Poster Topical Area: Aging and Chronic Disease

Location: Auditorium

Poster Board Number: 98

P01-079 - Contribution of autophagy in the removal of advanced glycation end products in retina

Sunday, Jun 10
8:00 AM – 6:00 PM

Objectives: Advanced glycation end products (AGEs) form when proteins and lipids reacts with sugars or their metabolites. An accumulation of AGEs causes glycative stress in tissues and organs which has been associated with an increased risk of various ocular diseases such as age-related macular degeneration and cataract.

AGEs can be soluble or become insoluble when in high concentration. Two proteolytic cellular processes participate in the reduction of the levels of AGES: ubiquitin/proteasome system (UPS) which degrades cytosolic proteins and autophagy which primary degrades protein aggregates and cellular organelles.

In this work, we focused on the contribution of autophagy in the degradation of AGEs. We expected that autophagy plays a major role in the removal of insoluble fraction of AGEs, which cannot be efficiently degraded by the UPS.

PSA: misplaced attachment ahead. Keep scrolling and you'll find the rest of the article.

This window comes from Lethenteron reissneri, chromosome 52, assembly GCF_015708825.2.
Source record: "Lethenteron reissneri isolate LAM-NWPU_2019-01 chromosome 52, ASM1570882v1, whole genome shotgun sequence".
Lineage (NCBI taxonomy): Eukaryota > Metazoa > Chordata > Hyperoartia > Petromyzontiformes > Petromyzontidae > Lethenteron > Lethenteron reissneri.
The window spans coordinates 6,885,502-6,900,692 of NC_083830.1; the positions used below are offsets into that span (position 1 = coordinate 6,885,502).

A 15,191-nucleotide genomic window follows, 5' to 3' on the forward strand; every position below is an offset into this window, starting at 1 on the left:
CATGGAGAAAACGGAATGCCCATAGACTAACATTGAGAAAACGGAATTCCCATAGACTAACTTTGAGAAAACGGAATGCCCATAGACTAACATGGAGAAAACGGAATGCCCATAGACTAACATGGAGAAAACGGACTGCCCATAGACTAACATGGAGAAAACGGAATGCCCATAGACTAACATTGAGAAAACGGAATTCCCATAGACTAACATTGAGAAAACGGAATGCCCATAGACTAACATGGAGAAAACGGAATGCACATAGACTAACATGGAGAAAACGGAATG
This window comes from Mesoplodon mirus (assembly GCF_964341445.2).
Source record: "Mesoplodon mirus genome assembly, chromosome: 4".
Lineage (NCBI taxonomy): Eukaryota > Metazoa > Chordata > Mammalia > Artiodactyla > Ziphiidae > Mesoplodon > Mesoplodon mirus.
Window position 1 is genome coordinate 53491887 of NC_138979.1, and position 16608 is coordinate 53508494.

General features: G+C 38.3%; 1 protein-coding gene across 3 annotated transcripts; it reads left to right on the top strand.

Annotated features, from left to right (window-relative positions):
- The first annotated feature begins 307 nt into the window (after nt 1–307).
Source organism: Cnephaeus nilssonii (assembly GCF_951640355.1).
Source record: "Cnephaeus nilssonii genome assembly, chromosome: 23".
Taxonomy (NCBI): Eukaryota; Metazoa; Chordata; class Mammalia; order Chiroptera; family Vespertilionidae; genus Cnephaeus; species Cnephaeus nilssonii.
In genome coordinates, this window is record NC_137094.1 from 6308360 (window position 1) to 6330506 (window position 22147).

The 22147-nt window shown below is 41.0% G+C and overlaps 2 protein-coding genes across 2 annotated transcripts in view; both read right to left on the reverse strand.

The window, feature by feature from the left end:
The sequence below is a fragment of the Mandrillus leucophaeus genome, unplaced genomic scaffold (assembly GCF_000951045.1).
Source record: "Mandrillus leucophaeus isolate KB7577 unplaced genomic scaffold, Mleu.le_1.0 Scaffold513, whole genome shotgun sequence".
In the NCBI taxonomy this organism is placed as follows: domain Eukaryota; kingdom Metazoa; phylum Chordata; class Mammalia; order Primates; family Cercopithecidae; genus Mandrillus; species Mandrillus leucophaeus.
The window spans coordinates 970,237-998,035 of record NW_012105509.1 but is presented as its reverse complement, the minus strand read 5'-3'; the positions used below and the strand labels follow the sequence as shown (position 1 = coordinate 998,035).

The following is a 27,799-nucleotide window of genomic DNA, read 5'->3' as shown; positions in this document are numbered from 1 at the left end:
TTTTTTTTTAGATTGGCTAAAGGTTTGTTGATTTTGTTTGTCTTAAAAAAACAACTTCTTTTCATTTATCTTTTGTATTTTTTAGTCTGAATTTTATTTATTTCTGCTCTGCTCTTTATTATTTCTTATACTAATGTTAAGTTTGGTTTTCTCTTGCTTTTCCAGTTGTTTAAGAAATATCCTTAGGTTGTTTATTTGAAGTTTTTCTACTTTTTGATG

Methods: We exposed human ARPE-19 retinal pigment epithelial cells to methylglyoxal (MGO), a glycating metabolite of glucose which mimics glycative stress accelerates production and accumulation of AGEs. Cells exposed to glycative stress were treated with chloroquine, a lysosomotropic agent that blocks the degradation of autophagic cargo. To clarify the specific pools, we separate AGEs in two different fractions (insoluble and soluble in 1% Triton) and analyzed which pool is mainly being targeted to the autophagosomes. Furthermore, we evaluated the colocalization of AGEs with LC3, a structural marker of autophagosomes, and p62, an autophagic adaptor that helps bring ubiquitinated cargo to the autophagic compartment.

Results: Biochemical analyses revealed that the insoluble fraction of AGEs is mainly targeted to the autophagosomal compartment for degradation. When the degradation of the autophagosome is blocked using chloroquine, the AGEs are formed but not degraded and there is an accumulation of MG-H1, a MGO-derived AGE, in puncta form positive for LC3 and p62. The lack of p62 increased the formation of AGEs suggesting that p62-selective autophagy plays a role in the removal of the insoluble AGEs population.

Conclusions: Our findings show a role of autophagy in the removal of insoluble AGEs with a significant contribution of p62 as autophagic adaptor. Further experiments will be needed to clarify if the lack of p62 leads to an increased glucotoxicity mediated by AGEs.

Funding Source: This work was supported by grants from NIH RO1EY0212, NIH RO1EY13250, NIH RO1EY026979 and USDA grant 8050-51000-089-01S

CoAuthors: Eloy Bejarano – Tufts University; Kalavathi Dasuri – Tufts University; Allen Taylor – Tufts University

Opeoluwa Olukorede

Research Assistant
Tufts University
Boston, Massachusetts